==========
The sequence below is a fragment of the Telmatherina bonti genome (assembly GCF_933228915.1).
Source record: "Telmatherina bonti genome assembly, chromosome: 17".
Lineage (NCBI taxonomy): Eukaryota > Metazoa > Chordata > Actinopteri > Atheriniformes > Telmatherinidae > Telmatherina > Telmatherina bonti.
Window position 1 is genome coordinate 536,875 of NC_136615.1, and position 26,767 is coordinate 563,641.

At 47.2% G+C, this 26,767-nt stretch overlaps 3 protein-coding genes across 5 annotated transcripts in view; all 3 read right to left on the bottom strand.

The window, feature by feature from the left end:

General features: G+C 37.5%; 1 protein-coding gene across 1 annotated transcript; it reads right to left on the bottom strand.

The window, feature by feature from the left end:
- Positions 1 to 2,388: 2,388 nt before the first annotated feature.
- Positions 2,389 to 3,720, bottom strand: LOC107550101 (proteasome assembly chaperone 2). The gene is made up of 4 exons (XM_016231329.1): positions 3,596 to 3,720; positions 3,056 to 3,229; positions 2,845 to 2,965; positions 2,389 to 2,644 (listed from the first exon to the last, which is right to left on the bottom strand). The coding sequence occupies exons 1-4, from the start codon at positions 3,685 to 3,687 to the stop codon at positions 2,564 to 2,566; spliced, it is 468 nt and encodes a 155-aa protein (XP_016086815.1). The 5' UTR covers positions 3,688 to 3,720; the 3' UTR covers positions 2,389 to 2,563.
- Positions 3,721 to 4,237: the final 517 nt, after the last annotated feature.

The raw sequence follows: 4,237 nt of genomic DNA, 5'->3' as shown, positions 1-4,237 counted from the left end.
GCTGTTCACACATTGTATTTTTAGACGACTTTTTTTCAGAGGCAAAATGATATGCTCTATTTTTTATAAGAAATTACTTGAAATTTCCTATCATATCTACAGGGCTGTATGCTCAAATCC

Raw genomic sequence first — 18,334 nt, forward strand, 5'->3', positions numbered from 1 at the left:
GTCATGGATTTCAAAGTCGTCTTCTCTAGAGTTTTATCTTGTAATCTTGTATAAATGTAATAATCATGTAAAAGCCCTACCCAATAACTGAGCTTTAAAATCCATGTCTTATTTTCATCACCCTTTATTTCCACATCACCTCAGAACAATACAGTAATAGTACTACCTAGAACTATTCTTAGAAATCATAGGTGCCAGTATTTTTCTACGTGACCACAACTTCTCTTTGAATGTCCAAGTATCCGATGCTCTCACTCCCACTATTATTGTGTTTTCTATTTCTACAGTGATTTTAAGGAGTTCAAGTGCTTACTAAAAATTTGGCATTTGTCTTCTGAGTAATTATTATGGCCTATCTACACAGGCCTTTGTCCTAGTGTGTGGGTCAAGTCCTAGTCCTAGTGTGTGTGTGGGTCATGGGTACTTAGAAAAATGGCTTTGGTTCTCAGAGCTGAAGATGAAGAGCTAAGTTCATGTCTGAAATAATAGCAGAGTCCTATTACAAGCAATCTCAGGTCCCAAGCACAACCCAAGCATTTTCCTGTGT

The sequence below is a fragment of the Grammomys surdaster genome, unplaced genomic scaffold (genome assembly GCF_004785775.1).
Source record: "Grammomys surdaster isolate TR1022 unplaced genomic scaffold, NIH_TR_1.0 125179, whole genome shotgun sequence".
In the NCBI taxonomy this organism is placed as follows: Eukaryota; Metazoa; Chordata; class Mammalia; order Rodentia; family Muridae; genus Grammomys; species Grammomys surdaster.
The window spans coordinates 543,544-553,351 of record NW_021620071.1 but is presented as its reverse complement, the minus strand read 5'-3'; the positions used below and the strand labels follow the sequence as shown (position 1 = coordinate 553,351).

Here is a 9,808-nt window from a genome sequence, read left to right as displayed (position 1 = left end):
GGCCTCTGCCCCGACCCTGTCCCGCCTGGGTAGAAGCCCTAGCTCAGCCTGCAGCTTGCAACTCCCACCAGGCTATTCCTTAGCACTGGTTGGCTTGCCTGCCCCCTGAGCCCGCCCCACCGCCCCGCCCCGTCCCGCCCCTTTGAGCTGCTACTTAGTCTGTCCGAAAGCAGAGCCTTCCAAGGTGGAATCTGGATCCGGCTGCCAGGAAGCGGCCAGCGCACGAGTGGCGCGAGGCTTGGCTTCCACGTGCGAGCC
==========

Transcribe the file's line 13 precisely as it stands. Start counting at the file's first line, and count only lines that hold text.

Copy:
GCTGTTCACACATTGTATTTTTAGACGACTTTTTTTCAGAGGCAAAATGATATGCTCTATTTTTTATAAGAAATTACTTGAAATTTCCTATCATATCTACAGGGCTGTATGCTCAAATCC